(Not) Seeing is Believing: Presenting a “Blind” Shortlist by NZAL Young member, Fern Seto

(Not) Seeing is Believing: Presenting a “Blind” Shortlist by NZAL Young member, Fern Seto 

Recently, a client asked if it was possible for us to present our candidate shortlist on a “blind” basis – that is, with no names or gender indicators on any of the covering letters, CVs, or any of our accompanying collateral. The objective of this exercise is to eliminate unconscious judgments from the recruitment process – biases or pre-judgements that we might hold about men, women, or someone with an unusual name’s capability to perform the role. Some blind shortlists go further, eliminating factors such as marital status and universities attended. A blind shortlist allows a candidate to be judged on their skills and experience alone.

I immediately said yes – progressive requests like this are one of the reasons we love our client base, and I was more than happy to make this happen. After doing some brief research online, however, I didn’t find much in the way of tips and pointers on how to prepare or present a blind shortlist, so I thought I would share some key points around what went well, what was surprising and what we’d do differently next time.

  • Know your criteria: although our client had asked for us to shortlist without names and genders, a truly “blind” candidate profile needs to be run over with a keen eye and a fine tooth comb. Removing a name but not spotting “I am a proud mother of three” will undo all your hard work (something similar happened with one of our profiles). Similarly, I found myself removing from candidate profiles interests and hobbies that might cause our client to subconsciously categorise a candidate as male or female – “military history” and “knitting”, as hypothetical examples.
  • Know your tools: I used the Redact tool in Adobe Acrobat to remove identifying information, but next time I might use the Find and Replace feature before applying redaction. As we prepare shortlists in this manner more frequently, I will keep track of non-obvious gender coded language and run each term through Find and Replace to ensure that nothing is missed.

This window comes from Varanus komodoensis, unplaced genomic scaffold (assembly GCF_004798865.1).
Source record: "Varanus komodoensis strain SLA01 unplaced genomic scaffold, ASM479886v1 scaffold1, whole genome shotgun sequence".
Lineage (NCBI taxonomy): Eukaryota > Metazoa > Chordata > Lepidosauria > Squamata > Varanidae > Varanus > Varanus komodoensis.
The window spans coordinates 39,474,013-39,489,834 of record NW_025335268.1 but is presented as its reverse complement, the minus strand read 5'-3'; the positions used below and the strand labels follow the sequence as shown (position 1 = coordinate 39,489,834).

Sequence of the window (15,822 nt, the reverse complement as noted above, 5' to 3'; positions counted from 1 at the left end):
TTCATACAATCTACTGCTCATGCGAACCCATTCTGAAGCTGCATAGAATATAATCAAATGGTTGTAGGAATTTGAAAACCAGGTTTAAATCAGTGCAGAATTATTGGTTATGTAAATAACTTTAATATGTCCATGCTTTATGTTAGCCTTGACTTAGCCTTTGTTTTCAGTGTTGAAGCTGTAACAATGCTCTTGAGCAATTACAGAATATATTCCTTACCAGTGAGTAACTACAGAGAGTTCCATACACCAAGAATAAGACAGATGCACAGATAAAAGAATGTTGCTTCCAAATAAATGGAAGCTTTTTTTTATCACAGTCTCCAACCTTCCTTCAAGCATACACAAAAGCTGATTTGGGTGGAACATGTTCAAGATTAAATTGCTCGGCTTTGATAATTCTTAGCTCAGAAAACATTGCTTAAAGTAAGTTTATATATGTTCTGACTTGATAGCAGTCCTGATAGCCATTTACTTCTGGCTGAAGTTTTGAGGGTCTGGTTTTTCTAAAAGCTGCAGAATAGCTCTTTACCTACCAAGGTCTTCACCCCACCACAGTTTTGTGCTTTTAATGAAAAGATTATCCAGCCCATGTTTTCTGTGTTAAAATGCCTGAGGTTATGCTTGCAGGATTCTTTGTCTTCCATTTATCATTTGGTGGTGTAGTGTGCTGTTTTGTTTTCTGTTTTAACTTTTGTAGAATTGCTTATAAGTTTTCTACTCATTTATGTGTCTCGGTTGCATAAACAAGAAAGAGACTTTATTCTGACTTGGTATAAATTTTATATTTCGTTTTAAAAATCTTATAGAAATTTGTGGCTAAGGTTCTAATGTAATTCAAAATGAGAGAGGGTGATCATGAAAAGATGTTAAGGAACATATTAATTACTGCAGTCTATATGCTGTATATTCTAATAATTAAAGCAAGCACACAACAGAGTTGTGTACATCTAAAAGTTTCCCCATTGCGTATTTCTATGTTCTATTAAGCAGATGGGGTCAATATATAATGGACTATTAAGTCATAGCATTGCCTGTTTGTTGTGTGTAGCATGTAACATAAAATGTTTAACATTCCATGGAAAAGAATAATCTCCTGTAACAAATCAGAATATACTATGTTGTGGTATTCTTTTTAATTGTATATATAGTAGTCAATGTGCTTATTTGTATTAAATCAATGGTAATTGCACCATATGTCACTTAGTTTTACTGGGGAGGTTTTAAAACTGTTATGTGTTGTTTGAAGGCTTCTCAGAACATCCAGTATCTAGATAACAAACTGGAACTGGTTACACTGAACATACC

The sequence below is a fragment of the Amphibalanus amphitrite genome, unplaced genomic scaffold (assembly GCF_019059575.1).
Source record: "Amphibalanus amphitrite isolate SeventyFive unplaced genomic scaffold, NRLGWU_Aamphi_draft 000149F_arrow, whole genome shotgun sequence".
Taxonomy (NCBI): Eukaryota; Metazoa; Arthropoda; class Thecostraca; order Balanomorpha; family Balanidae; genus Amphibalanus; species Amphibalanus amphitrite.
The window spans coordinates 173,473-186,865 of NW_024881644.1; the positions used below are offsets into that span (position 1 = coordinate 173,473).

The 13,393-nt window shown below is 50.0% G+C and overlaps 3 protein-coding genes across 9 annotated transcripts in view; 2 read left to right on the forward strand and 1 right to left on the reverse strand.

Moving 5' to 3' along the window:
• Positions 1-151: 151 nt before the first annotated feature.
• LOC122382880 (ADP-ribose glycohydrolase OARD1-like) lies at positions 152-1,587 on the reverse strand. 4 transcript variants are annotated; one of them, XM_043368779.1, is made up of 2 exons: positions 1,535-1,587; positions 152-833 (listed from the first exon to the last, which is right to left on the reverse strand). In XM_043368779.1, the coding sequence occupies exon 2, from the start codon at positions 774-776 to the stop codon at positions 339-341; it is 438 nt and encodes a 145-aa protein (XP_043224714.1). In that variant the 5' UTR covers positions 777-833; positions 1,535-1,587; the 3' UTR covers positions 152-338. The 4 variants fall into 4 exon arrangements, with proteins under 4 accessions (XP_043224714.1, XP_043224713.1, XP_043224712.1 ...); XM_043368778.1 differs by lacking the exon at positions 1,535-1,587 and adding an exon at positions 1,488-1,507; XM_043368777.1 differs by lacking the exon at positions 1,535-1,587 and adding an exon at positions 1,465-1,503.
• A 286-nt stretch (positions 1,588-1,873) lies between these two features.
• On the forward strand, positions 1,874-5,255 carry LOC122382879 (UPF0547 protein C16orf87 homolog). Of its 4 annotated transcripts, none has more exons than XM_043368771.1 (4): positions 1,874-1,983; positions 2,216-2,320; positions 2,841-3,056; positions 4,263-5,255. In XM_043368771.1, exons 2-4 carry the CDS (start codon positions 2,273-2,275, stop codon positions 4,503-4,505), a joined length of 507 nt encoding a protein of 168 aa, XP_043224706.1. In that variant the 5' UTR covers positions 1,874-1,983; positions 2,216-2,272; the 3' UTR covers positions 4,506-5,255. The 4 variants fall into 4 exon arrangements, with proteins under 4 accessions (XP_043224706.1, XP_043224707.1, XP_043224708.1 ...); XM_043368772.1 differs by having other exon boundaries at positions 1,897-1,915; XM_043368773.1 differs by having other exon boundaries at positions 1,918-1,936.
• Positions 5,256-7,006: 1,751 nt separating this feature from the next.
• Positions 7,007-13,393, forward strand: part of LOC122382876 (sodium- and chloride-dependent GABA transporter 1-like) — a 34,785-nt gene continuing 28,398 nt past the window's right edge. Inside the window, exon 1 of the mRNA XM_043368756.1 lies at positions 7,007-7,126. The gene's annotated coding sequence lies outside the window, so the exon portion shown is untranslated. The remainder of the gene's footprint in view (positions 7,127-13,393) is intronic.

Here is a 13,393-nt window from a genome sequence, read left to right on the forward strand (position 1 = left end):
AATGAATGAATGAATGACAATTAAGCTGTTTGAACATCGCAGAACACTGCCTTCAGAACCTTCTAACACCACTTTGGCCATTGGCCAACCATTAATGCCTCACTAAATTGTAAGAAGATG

• Know your crowd: blind shortlisting isn’t ideal for every client or every role. Ensure (as best you can) that each person to whom you are presenting is aware of how and why the candidate profiles have been amended. If a client recognises a certain candidate’s profile, it’s important that they keep this to themselves, as disclosing it can undermine the value of the process.
  • Keep it simple: instead of names, each candidate was assigned a number, and that number was present on their CV and cover letter, as well as our other collateral. We kept for ourselves a master list – a table with each candidate’s name and their number, so we didn’t mix them up during presentation.
  • Watch your language: Dale and I did a brief run through prior to client presentation, and he had about 30 minutes to de-tune himself from years of discussing candidates in terms of “he” and “she”, replacing those terms with “this person” and a gender-neutral singular “they”. Try as we might we both slipped up once or twice during presentation.
  • Be forgiving: the entire blind shortlisting process is designed to circumvent unconscious bias, but the tricky thing about unconscious bias is that it’s unconscious! With one exercise we are attempting to switch off an operating system that has been our default for our entire lives, and that’s not easy. If you or your client slips up despite your best efforts, have a laugh about it and carry on.

We’re proud to be able to add blind shortlisting to our list of recruitment initiatives that actively promote diversity in appointing New Zealand’s future leaders. If you’d like to talk to us about this or any of our other initiatives, please get in touch – we’d love to help you out.